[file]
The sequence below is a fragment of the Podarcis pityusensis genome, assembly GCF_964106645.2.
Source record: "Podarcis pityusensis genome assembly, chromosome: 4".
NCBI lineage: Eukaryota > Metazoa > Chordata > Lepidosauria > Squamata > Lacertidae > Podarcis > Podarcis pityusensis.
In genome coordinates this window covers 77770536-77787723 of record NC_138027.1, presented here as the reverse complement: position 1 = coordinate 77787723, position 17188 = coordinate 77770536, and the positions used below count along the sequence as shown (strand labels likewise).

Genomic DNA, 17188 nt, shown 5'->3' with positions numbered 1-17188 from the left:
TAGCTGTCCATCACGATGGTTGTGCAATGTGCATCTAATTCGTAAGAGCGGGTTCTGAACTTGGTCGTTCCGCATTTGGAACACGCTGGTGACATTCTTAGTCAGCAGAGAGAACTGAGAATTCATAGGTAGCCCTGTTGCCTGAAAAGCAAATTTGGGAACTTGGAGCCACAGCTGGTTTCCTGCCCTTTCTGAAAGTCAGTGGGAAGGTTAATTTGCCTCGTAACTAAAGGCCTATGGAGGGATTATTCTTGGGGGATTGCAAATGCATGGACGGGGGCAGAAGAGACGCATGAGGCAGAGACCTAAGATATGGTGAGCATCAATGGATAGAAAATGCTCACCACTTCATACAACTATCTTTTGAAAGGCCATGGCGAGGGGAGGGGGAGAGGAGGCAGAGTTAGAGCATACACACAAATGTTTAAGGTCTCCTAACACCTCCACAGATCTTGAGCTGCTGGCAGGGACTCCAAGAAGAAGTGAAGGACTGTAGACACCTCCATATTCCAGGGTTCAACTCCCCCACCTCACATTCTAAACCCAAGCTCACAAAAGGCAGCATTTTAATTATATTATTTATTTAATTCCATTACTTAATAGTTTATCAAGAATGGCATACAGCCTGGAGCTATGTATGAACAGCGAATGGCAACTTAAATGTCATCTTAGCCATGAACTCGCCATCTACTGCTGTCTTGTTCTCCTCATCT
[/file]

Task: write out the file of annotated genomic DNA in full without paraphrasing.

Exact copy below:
The sequence below is a fragment of the Podarcis pityusensis genome, assembly GCF_964106645.2.
Source record: "Podarcis pityusensis genome assembly, chromosome: 4".
NCBI lineage: Eukaryota > Metazoa > Chordata > Lepidosauria > Squamata > Lacertidae > Podarcis > Podarcis pityusensis.
In genome coordinates this window covers 77770536-77787723 of record NC_138027.1, presented here as the reverse complement: position 1 = coordinate 77787723, position 17188 = coordinate 77770536, and the positions used below count along the sequence as shown (strand labels likewise).

Genomic DNA, 17188 nt, shown 5'->3' with positions numbered 1-17188 from the left:
TAGCTGTCCATCACGATGGTTGTGCAATGTGCATCTAATTCGTAAGAGCGGGTTCTGAACTTGGTCGTTCCGCATTTGGAACACGCTGGTGACATTCTTAGTCAGCAGAGAGAACTGAGAATTCATAGGTAGCCCTGTTGCCTGAAAAGCAAATTTGGGAACTTGGAGCCACAGCTGGTTTCCTGCCCTTTCTGAAAGTCAGTGGGAAGGTTAATTTGCCTCGTAACTAAAGGCCTATGGAGGGATTATTCTTGGGGGATTGCAAATGCATGGACGGGGGCAGAAGAGACGCATGAGGCAGAGACCTAAGATATGGTGAGCATCAATGGATAGAAAATGCTCACCACTTCATACAACTATCTTTTGAAAGGCCATGGCGAGGGGAGGGGGAGAGGAGGCAGAGTTAGAGCATACACACAAATGTTTAAGGTCTCCTAACACCTCCACAGATCTTGAGCTGCTGGCAGGGACTCCAAGAAGAAGTGAAGGACTGTAGACACCTCCATATTCCAGGGTTCAACTCCCCCACCTCACATTCTAAACCCAAGCTCACAAAAGGCAGCATTTTAATTATATTATTTATTTAATTCCATTACTTAATAGTTTATCAAGAATGGCATACAGCCTGGAGCTATGTATGAACAGCGAATGGCAACTTAAATGTCATCTTAGCCATGAACTCGCCATCTACTGCTGTCTTGTTCTCCTCATCT